Across a mostly impassable mountain range are the Azteca. The Azteca are an Aztec-derived culture that oddly follows the historical Aztecs to be more than coincidence. The action begins when the Azteca complete a tunnel through the mountain range and invade in the name of their gods. At first, John doesn't want to get involved, he just wants to live his life. When he is separated from his family by the invasion, he starts taking action.

Here is where the twist comes in. The gods of the Azteca are real, but they are aliens. They have created the Azteca as a way to enslave the human race. The humans on this world are colonists. Some of the first colonists, called "Old Fathers" were very powerful and had the "nana" to keep them young. The Nanagada have alien allies called "the Loa," but they are temperamental and mostly stay hidden. One thing I really liked is that Buckell uses advanced technology in the story, but as far as the colonists are concerned it is magic.

Once the Azteca invasion is in full force, John leads a quest to find an ancient weapon left by the Old Fathers to stop the invasion. Typically, this sort of quest would be dull and repetitive and the main character is simply the Chosen One.
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Most Recent Customer Reviews
3.0 out of 5 stars Fun but a bit
First: an airing of grievances. Why do sci fi and fantasy writers feel compelled to start their books with a prologue? Buckell actually has two. Read more
Published 3 months ago by Hurricane
5.0 out of 5 stars My first but not my last Buckell book
I will probably avoid the Halo books as I'm not a gamer, but will keep an open mind and try those too.
Published 9 months ago by Kindle Customer
3.0 out of 5 stars Debut could use a little trimming
`Crystal Rain' (Tor, $24.95, 352 pages) is the first in a series, and set in a world with guns but not tanks and computer. Read more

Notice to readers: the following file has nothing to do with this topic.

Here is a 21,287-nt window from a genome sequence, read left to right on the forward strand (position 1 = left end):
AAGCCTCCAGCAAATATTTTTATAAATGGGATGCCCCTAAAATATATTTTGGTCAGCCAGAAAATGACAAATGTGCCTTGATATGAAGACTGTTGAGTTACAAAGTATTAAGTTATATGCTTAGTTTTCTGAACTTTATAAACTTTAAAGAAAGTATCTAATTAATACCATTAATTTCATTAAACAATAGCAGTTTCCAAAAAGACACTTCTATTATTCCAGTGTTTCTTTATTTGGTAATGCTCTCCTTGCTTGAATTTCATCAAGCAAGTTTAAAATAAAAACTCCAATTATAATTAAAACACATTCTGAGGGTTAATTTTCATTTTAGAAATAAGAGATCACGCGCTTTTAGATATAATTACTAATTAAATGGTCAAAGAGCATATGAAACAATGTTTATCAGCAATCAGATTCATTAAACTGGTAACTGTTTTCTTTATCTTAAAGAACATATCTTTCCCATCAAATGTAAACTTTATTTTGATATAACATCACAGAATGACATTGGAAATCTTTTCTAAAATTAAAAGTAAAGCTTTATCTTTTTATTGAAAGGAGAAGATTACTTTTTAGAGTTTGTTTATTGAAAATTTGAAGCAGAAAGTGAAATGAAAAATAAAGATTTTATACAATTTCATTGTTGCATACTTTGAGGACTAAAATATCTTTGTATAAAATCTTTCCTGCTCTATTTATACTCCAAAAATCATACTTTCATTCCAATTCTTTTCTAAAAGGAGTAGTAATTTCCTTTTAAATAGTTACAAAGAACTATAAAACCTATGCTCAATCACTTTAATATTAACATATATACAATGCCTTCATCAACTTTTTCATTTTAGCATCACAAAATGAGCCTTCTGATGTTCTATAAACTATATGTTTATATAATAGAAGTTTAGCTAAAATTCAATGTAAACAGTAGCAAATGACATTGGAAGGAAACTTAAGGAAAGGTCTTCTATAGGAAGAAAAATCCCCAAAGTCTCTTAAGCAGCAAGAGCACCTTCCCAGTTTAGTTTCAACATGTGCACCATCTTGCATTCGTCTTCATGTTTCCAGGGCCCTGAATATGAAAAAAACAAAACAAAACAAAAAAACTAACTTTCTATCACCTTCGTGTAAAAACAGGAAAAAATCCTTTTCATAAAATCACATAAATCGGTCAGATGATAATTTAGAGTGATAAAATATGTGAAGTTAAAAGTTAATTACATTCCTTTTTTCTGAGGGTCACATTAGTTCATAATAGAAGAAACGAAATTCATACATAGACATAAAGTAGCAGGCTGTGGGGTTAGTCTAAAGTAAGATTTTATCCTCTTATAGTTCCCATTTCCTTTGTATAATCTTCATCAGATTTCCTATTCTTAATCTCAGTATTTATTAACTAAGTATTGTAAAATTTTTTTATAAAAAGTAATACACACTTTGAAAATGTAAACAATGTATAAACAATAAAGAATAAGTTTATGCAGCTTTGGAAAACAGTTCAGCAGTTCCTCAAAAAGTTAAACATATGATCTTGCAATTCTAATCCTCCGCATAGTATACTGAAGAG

Published 22 months ago by Clay Kallam
4.0 out of 5 stars Fun story imgaginitive universe
I enjoyed this story. The blend of high tech and low tech makes an enjoyable read. I read all of the stories I could find in this sequence from the author.
Published 24 months ago by Amazon Customer
3.0 out of 5 stars Solid Science Fiction
T.S. Buckell is going to be added to my short list of worth while science fiction writers - especially impressive since the "science" was very light (in a good way) - and... Read more
Published on January 2, 2013 by J.W. Schell
5.0 out of 5 stars Non Stop Action and Suspense
This story is amazing. I cannot wait to read the sequel. Tobias writing style is picturesque. I can smell the environment, I can hear the sounds, I feel the emotions. Read more
Published on December 27, 2012 by Anna
5.0 out of 5 stars Great Debut Novel: Adventuresome and Flavorful
So, we pause for a hur-dur moment. Several years ago, I read Ragamuffin and Sly Mongoose and enjoyed them. Read more
Published on December 3, 2011 by B. Henderson
5.0 out of 5 stars Great Characters, Adventure, and Ideas
Several reasons led me to pick up this book, the debut novel from Tobias S. Buckell. First of all, the guy won Writers of the Future a few years back, so that drew me in to begin... Read more
Published on March 18, 2011 by Alex J. Kane
5.0 out of 5 stars This IS the Sci-Fi I've been looking for!
I've been looking for good fantasy and sci-fi novels set outside of the usual Euro-centric mythologies forever, and Crystal Rain has the goods! Read more
Published on October 3, 2010 by Guy L. Gonzalez
3.0 out of 5 stars Flawed but very promising book by first-time author
John deBrun lives a peaceful life with his wife and son. His missing memory is a worry, as his agelessness as those around him get older, but the evil Azteca are safely on the... Read more
Published on May 24, 2010 by booksforabuck
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More About the Author

Tobias S. Buckell is a Caribbean-born speculative fiction writer who grew up in Grenada, the British Virgin Islands, and the U.S. Virgin Islands. He now lives in Ohio.

He has published stories in various magazines and anthologies. He is a Clarion graduate, Writers of The Future winner, and Campbell Award for Best New SF Writer Finalist. His work has appeared in the Year's Best Science Fiction anthologies. His novel Ragamuffin was nominated for the Nebula and Prometheus awards.

You can visit his website at